Nothing, not even the forces of New York Fashion Week, can keep Tim Gunn and moi apart. On Saturday afternoon, I stepped out for a bit of fresh air (one of the definite advantages of the new Lincoln Center location--you can find fresh air!).
If only to stand out from the SEA of black and gray, I wore a strapless 70s dress with design saying "Fashion" in gray, black, and red in a fluid print, along with a ruffled shrug and a divine 80s does 40s Empress Eugenie (look it up) red hat with a black veil.
When Tim Gunn came striding through the crowd, he was mobbed, of course. One of definite disadvantages of the new Lincoln Center location is that one can get mobbed by a tremendous crowd, despite the police presence everywhere.
That did not stop my BFF from stopping to exchange a few words and to have our picture taken together. (Note: I am still waiting for one of the the photographers to upload it to his DAMN website. Je me prosterne devant vous, mes lecteurs, dans des excuses!)
Back to the fashion. The Vivienne Tam show, well, it was very nice. The generational problem is easily apparent. I am a classicist who believes that the 1970s were the nadir of fashion. Unfortunately or fortunately, the 20-something set did not have to live through it, so they think it is all impossibly thrilling. Les imbéciles mal informés peu. But perhaps I am being ever so slightly harsh.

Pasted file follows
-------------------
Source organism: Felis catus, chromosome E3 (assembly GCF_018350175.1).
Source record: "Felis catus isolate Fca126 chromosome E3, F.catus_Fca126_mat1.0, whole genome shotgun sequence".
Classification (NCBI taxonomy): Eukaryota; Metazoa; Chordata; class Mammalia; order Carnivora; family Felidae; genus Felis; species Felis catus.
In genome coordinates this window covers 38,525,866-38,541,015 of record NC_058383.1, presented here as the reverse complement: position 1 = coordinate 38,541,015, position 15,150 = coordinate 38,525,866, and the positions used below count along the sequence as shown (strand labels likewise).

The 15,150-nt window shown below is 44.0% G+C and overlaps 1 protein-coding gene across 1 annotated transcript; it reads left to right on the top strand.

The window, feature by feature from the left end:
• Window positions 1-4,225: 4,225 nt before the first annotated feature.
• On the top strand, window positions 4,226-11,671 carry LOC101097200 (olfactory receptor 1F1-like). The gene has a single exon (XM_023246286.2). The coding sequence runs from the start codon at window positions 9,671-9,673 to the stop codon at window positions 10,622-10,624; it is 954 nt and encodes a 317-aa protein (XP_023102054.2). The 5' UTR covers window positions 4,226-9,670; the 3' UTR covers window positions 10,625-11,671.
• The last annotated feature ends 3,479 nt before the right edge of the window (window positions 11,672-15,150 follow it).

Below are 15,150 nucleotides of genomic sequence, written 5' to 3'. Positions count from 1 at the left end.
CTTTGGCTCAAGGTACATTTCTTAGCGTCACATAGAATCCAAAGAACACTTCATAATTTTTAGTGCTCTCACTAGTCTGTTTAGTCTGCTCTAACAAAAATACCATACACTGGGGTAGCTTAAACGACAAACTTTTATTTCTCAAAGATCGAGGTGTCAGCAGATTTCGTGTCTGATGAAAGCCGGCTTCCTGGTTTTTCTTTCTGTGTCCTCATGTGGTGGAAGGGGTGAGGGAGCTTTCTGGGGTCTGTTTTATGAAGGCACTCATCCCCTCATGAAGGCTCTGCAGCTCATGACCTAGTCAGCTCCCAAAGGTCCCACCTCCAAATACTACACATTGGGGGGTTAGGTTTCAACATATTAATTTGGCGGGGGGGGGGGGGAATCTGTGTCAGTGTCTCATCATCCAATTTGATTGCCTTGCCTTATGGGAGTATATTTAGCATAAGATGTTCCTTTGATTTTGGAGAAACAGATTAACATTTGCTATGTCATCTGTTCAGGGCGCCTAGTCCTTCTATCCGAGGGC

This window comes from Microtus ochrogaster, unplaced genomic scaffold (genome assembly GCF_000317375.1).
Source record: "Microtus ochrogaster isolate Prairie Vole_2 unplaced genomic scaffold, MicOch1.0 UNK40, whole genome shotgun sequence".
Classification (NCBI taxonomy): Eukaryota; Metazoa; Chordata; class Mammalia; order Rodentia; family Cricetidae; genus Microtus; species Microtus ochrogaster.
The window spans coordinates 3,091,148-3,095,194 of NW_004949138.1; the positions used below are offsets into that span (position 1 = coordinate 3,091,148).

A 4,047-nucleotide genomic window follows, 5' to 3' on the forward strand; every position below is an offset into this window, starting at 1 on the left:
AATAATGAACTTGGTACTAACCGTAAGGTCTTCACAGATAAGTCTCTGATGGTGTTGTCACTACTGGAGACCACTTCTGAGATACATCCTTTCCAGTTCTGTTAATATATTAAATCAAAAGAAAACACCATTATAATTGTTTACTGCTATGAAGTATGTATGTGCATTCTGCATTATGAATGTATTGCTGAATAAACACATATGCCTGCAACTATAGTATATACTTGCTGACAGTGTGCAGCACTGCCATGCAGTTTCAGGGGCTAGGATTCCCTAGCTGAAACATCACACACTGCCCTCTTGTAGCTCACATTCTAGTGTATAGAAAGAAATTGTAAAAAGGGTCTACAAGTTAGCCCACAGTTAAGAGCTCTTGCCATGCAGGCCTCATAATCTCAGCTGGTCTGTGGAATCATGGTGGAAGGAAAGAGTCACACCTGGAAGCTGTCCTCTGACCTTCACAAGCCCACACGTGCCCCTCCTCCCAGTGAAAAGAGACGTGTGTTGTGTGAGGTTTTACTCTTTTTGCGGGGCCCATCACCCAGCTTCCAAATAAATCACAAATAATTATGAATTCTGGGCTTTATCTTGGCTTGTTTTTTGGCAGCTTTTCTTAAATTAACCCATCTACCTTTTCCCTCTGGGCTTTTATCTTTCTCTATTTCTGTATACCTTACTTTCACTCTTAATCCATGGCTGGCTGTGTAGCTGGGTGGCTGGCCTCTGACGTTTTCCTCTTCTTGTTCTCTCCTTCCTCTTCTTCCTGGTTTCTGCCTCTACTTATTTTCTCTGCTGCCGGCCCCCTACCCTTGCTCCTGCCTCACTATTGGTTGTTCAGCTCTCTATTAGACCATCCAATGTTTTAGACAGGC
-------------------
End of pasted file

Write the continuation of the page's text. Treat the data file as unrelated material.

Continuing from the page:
From my front row seat, when the first few "lace" dresses came out, all I could think was, macrame. The heavy cotton yarn that women made belts and hanging plant holders out of. Even dyed white and called crochet, it was still...macrame.
And were would the 1970s be without maxi-dresses?
I am sure I haven't the faintest notion, because the damn things were everywhere.
However, the rest of the collection was pretty, well made, and the 1970s lived again. Forgive me if I was not excited. The 1970s were bad enough the first time.
Later, when I am less exhausted, I will write more about my adventures under the tents. Because I have had adventures.
Elisa & Bucky the Wonderdog